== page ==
In the state of Florida, when you gave someone permission to drive your vehicle, you can be held liable for the damages caused by them while using your vehicle. So, anytime that you let someone borrow your vehicle, you are accepting risk. However, when that person is an uninsured driver and not equipped with an auto insurance policy, it is your insurance company that will receive the bill should that person cause damage with your vehicle.
Is it bad to let someone borrow your car?
Just imagine that your lifelong friend has fallen on a period of back luck. After becoming ill for an extended period of time, he is let go from his job because he has had difficulty meeting the demands during the recovery period. With a lack of income, he is forced to job hunt, and ongoing problems in his marriage are magnified as a result of these added stresses. His marriage dissolves and his car is awarded to his ex-wife. He comes to you when he secures a job interview just a few miles from St. Petersburg, asking to borrow your car to get there. So, trying to be a supportive friend, you let him take the vehicle, and while he is in route to the interview, he comes to a busy intersection. He looks at the oncoming traffic and sees just one large truck waiting to turn left, so he signals and takes the left-hand turn directed by the GPS when, suddenly, a small convertible car that had been waiting behind the truck changes lanes, pulls through the intersection, and slams into the side of your car.
The uninsured driver of your car is likely going to be deemed negligent because he was crossing into the other driver’s lane. The driver of the convertible has his legs pinched by the dash and medics have to pry him out. The passenger in the convertible is not so fortunate. She had been riding without buckling her seat belt and is ejected from the car. The impact on the pavement is intense. Though they are able to save her life, there is a good chance that she will suffer some degree of brain damage.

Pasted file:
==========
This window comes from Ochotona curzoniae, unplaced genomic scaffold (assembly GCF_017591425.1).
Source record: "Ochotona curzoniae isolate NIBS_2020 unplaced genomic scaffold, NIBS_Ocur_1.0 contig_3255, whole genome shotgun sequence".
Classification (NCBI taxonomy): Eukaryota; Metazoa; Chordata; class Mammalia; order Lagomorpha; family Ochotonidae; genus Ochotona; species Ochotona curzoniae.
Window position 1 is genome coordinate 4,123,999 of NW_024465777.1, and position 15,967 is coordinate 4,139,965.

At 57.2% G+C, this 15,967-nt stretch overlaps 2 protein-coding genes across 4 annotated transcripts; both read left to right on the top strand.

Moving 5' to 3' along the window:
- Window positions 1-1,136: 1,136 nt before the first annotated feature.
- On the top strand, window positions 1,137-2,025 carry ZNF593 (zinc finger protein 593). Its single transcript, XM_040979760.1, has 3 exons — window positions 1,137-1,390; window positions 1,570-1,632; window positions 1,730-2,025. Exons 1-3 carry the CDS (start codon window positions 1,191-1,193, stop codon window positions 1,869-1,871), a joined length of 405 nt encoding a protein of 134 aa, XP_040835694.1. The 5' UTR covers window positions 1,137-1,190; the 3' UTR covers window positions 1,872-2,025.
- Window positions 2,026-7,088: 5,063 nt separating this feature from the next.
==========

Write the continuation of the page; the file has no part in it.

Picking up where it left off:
The costs of this St. Petersburg car accident are going to be immense and your friend, who had lost his car in the divorce, had no reason to be insured. The personal injury attorney for the couple in the convertible is going to seek compensation for their injuries and the replacement of their vehicle. You can expect to find yourself listed as one of the defendants. And, you would also be safe to bet that your insurance rates are going to skyrocket after the insurer foots the bill for the accident.
What if the driver who borrows your car is unlicensed?
Just be thankful that your friend hadn’t let his license lapse. In Florida, allowing an unlicensed driver to operate your vehicle is considered a criminal offense. You could face fines up to $500, or even up to two months of jail time, for loaning your car out to a friend without a license. This is also considered a traffic violation – just as a speeding violation would be – and, therefore, your insurance company may adjust your rates once again.
Before you let a friend borrow your car, carefully consider the risks. You don’t have to say no; you could simply offer to give him or her a ride instead. If you need to speak with a insurance attorney about the risks, contact Herman & Wells today.